This is further complicated by the fact that print is usually the primary contributor to revenue, although print revenue is often flat or marginally shrinking. Experimentation with new content thinking and delivery forms produces only a small fraction of print revenue (if the experimentation yields any revenue at all in the short-term).  In addition, there are often no rules or established business models to guide product development.  Since it can be hard for advocates to garner resources, content focused projects are often pushed off the radar or into skunk works — contributing even more to an “us versus them” mentality.

Hence the cultural divide.  Neither side is wrong in their own context.  They’re simply speaking different languages and value different things.  Unfortunately, each is also attempting to apply their language and practices to the other, judging each other’s value with the wrong measuring stick.

But since print has become an input, it has a lot more muscle than it should.  Other potential content products inherit print’s DNA and can’t help looking like their parents.

There are many ways to break this cycle, but none of them are easy. They take a combination of leadership, education, experimentation, and, in some cases, trial separation.  But we need to remember that this isn’t about print versus digital.  It’s about content and flexibility. It’s about the evolution of customer preferences and expectations.

The issue isn’t which output formats will win.  The issue is will we, as publishers, be able to produce content in the ways in which our readers require and desire it?

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Ann Michael

Ann Michael

Ann Michael is Chief Transformation Officer at AIP Publishing, leading the Data & Analytics, Product Innovation, Strategic Alignment Office, and Product Development and Operations teams. She also serves as Board Chair of Delta Think, a consultancy focused on strategy and innovation in scholarly communications. Throughout her career she has gained broad exposure to society and commercial scholarly publishers, librarians and library consortia, funders, and researchers. As an ardent believer in data informed decision-making, Ann was instrumental in the 2017 launch of the Delta Think Open Access Data & Analytics Tool, which tracks and assesses the impact of open access uptake and policies on the scholarly communications ecosystem. Additionally, Ann has served as Chief Digital Officer at PLOS, charged with driving execution and operations as well as their overall digital and supporting data strategy.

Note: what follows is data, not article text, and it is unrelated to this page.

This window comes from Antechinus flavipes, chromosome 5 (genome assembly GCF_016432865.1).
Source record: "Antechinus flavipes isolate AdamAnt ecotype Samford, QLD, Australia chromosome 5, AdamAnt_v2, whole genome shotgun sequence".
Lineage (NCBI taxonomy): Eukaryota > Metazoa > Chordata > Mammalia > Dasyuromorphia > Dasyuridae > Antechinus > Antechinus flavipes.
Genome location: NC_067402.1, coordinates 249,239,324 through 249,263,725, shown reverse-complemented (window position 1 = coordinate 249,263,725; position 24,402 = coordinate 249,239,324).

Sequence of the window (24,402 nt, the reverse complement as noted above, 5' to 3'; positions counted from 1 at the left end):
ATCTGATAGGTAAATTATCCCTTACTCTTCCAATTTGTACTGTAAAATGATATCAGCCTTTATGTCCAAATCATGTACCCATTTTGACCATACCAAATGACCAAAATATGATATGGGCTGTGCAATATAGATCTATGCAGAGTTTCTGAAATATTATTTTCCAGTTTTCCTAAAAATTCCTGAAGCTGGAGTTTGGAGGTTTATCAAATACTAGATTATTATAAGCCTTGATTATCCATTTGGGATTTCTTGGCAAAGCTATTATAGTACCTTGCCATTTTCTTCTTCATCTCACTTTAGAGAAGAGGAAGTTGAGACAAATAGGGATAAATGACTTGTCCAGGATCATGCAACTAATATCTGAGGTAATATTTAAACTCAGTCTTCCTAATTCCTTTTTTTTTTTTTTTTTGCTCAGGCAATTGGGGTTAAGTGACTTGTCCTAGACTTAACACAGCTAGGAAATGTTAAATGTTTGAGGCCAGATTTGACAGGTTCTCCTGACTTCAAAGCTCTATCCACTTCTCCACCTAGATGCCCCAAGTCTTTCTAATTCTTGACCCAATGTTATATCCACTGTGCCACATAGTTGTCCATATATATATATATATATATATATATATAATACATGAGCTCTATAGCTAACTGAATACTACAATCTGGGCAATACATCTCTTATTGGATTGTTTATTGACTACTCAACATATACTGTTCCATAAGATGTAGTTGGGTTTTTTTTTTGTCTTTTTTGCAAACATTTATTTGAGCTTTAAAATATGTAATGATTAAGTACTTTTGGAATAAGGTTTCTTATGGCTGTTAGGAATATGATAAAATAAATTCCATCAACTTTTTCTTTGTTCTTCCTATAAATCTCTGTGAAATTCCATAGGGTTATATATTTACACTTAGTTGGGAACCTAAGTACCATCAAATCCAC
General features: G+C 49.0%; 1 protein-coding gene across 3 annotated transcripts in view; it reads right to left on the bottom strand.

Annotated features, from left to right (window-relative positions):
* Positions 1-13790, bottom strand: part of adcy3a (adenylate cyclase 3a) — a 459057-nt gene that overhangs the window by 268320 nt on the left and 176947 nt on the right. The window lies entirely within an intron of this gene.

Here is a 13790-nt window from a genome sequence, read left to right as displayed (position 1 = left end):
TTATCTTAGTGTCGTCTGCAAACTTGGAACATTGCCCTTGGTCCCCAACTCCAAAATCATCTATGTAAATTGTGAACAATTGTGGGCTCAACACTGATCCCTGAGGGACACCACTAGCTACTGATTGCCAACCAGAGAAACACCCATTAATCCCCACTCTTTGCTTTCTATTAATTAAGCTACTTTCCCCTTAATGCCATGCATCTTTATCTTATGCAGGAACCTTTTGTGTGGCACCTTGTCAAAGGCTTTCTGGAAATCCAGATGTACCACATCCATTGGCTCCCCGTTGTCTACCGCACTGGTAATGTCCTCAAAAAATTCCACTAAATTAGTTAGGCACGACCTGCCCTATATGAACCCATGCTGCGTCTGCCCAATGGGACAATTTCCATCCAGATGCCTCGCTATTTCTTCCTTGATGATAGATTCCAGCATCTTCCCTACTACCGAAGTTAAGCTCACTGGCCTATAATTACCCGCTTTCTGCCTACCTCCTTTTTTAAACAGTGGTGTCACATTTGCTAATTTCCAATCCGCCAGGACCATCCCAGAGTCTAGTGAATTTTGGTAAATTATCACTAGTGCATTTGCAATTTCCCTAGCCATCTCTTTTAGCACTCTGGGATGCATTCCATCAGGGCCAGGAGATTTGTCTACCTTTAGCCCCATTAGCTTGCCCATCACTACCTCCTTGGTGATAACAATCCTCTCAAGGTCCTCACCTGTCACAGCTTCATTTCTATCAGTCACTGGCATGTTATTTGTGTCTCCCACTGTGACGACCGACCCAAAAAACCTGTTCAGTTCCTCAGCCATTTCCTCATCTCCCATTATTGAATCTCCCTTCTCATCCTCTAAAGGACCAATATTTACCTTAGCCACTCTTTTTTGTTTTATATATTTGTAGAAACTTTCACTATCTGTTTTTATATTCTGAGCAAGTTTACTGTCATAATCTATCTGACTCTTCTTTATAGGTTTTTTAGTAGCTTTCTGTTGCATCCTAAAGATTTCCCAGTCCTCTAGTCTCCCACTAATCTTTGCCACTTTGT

3 Thoughts on "Stick to Your Ribs: When Did Print Become an Input?"

Well before this post was written, the Gutenberg-e project was launched to experiment with a new kind of scholarly document that had no strict counterpart in print. The result? The market–meaning professional journals that review new books in the field–would not accept this product and insisted on seeing something in print, even if it was only a partial reproduction of the online content. It’s not surprising that, in light of such market feedback, publishers are leery of doing what Ann Michael recommends, which on the face of it sounds reasonable enough.

My mother–really–once told me in response to who remembers what question–that it all comes down to economics. Some publishers miss the boat on economics, but part of the reason different aspects of the publishing industry tip quickly and others incrementally, does have to do with economics. Who has the tech, who markets to the tech, development costs, development and invest vs loss or gain of market share. Sometimes the answers look simple and are simple or turn out to be simple–other times not. Learning curve with anything new. Some things more predictable than others–but there is always a big picture and it is true that new developments can also be held back for reasons that are not reasonable. Thanks for reposting. I like to see our thinking and doing in retrospect since this field is still spinning.